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I found this an interesting and useful paper, given that this is not my area of expertise (main-memory DBMS). However, I wonder to what extent query optimization ought to also consider the working set of rows already in memory when determining a query plan as well. Such an approach might even improve performance when paging of the underlying in-VM rowss is possible, by keeping them in the working set(s) of the DBMS process(es).
I too was contemplating the role of an in-memory DBMS (IMDBS) and these query optimization points. Just how much of an impact will they contribute to a system such as VoltDB? This is actually something I’ve had discussions with other architects about to address their own proprietary main memory DBMS.
My initial thoughts are that a commercial IMDBS may be impacted less, than a traditional RDBMS, by such optimizations when you consider the significant impact main-memory operations already provide queries. By commercial, I really mean one that is professionally developed and properly addresses latching, locking, durability, et al. That does not mean proper or better optimization is not needed for an IMDBS. Nobody has proven these optimizations yet with an IMDBS to my knowledge. I just believe that as compared to a traditional RDBMS, an IMDBS may not benefit as much. I also believe that these modern main-memory DBs such as memSQL or VoltDB allow “some” bad code to hide under the guise of fast execution plans that have benefited from zero disk reads. Now for someone’s proprietary IMDBS well these optimizations could certainly provide more benefits considering how less efficient it is to a commercial product.
I haven’t tested, but in my opinion the query optimization has similar effect on in-memory and disk-based databases. I see two reason for this:
(1) Data in disk-based database are cached in main-memory. Thus no disk access in both DBMS types. The main difference is cardinality units: pages vs cache lines.
(2) The main bottleneck for query execution is memory wall nowadays. Thus suboptimal query plans in IMDBMS can still perform by an order of magnitude worse then optimal one.
I think you misunderstood me; I was not thinking directly of main memory (AKA in-memory) DBMSs, but rather about the memory hierarchy (memory vs. “disk”) and where specific data resides at the time of a query. In a traditional DBMS, some data is known to be in memory, including which rows from which tables — a query optimizer might favor joins using tables with most or all rows in memory over those which are not, as a part of query optimization. Of course the effort must take into account paging, if it may occur; however paging can often be managed programmatically, e.g., by “locking” pages in memory.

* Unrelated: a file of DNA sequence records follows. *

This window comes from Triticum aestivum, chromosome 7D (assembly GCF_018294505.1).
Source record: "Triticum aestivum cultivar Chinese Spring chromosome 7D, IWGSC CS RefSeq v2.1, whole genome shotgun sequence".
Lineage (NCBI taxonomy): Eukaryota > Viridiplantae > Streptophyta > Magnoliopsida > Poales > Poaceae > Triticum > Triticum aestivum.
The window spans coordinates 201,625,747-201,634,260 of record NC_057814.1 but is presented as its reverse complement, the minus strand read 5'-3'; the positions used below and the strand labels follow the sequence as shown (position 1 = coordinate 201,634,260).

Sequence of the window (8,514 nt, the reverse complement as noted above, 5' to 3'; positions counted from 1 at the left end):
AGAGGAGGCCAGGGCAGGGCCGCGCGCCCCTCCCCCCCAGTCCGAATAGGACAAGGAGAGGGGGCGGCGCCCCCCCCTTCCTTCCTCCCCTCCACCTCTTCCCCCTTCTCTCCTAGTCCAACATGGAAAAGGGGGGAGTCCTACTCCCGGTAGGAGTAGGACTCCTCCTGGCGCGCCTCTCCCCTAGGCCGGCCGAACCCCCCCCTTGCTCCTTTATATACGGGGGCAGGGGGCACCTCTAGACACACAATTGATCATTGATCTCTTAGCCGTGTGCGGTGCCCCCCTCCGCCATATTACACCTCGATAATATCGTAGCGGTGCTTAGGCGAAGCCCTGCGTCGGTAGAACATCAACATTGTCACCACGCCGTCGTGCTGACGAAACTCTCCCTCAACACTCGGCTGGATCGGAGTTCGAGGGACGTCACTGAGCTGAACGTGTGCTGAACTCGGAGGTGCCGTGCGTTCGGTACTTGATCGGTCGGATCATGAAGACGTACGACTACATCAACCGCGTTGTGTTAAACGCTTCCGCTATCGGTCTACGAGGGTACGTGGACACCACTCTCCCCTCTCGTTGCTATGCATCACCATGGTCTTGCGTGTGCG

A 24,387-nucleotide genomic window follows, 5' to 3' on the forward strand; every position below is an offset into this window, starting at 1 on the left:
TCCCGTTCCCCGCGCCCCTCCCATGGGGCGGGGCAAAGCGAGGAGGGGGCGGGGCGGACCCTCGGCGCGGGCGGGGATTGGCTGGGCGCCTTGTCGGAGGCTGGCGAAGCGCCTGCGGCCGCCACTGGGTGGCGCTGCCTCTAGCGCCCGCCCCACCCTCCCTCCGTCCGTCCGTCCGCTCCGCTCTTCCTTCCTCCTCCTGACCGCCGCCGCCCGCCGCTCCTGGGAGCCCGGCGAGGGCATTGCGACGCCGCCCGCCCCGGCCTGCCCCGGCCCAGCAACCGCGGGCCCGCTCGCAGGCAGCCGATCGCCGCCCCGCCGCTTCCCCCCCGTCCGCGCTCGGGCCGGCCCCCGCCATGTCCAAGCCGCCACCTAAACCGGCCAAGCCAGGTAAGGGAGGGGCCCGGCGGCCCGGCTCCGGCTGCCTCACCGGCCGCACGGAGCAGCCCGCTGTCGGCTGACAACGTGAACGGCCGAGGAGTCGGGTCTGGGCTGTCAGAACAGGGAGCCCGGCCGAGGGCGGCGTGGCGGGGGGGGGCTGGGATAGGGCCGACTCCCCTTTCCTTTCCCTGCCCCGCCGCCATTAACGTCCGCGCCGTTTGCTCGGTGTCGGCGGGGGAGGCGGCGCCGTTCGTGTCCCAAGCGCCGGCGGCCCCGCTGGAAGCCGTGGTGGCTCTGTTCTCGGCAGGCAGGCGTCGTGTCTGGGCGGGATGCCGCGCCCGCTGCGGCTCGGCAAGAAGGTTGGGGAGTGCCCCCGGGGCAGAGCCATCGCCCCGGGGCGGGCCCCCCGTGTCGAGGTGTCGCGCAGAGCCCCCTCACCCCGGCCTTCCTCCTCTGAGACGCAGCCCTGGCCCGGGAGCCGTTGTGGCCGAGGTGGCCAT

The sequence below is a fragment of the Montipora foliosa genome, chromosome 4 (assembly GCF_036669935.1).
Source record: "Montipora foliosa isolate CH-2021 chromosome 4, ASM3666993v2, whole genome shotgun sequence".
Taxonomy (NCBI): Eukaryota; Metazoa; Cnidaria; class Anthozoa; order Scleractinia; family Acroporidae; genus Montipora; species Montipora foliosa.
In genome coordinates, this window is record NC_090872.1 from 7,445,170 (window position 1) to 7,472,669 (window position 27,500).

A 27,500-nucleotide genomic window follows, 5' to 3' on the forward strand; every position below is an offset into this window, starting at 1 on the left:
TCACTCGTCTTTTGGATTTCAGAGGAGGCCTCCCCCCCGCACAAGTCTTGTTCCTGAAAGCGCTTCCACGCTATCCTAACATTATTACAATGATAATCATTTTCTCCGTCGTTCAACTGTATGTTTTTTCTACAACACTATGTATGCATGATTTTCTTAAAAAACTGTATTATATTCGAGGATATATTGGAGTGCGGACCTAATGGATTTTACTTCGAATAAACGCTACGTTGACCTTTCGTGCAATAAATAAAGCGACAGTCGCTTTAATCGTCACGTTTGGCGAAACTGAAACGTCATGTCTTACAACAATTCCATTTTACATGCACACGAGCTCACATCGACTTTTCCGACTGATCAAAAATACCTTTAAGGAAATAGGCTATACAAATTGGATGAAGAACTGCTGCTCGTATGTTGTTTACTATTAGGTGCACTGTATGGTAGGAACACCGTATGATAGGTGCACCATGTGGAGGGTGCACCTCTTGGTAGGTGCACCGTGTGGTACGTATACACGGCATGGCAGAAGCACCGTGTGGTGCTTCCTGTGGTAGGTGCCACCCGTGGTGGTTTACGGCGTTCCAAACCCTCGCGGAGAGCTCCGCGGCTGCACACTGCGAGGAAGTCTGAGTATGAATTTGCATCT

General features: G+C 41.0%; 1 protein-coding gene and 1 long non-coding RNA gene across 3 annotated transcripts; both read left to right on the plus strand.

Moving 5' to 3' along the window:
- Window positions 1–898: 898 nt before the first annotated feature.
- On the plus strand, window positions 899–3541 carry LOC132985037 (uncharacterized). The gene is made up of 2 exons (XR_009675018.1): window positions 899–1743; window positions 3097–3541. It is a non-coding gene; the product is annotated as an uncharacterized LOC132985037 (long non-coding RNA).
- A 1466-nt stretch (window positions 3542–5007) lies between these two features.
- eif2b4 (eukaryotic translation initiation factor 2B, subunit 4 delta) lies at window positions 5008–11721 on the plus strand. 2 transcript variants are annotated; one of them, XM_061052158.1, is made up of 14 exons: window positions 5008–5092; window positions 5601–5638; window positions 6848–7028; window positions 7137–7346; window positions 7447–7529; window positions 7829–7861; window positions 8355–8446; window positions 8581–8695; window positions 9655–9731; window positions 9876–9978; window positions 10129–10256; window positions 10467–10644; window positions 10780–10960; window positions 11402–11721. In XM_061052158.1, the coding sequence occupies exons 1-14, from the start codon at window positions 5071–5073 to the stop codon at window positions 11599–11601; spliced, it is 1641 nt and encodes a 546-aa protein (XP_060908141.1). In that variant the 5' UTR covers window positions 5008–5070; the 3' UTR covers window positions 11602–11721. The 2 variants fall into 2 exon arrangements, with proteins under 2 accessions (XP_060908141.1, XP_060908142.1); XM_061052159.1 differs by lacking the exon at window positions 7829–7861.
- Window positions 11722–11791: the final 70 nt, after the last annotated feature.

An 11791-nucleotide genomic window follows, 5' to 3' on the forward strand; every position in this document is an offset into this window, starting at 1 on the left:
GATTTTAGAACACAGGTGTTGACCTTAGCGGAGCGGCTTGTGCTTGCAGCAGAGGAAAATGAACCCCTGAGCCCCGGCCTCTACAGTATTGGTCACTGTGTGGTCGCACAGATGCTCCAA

The similar issue in a main memory DBMS would be where in the CPU cache hierarchy data resides; this is generally of much lower utility, since machine architectures generally do not expose ways to manage these caches programmatically (although I have speculated as to how hardware and OS architects might provide useful features toward this end, and would almost certainly need to be combined with processor scheduling and interrupt handling).
Thanks for the interesting writing.
The recently released SQL Server 2014 incorporates a new cardinality estimator that (partially) addresses the predicate independance issue. The new algorithm used is know as “exponential backoff” and it helps reducing the estimation error with multiple predicates.
You can read about it here: http://www.sqlperformance.com/2014/01/sql-plan/cardinality-estimation-for-multiple-predicates
After 15 years of tuning in the field I have come accross all of these issues.
This I have my own examples i.e. Correlation of columns: mobile phone service provider. Primary key of table units consist of customer number and phone number. Selectivity of join predicates: Road assistence search for service centers. Selectivity differs largely depending on country of accident. Wrote a paper on it. Hope it gets accepted. 🙂
Thanks for the interesting post and relevant works. One problem in query optimization I am currently dealing with is optimizing column operations for analytical queries. It is highly important for a novel system for analytical data integration (ConceptMix – http://conceptoriented.com) where all operations with data are described in terms of an algebra of functions (a function represents a column). Essentially, all manipulations are reduced to manipulating functions (and inverse functions) and the problem is to translate queries from the concept-oriented expression language to these functional operations.
Thank you for an inspirational article. I have a question regarding the “redundant predicates problem”: can the CORDS method solve the problem? From my perspective this problem is just a result of high correlation of attributes, which is addressed by CORDS. Thanks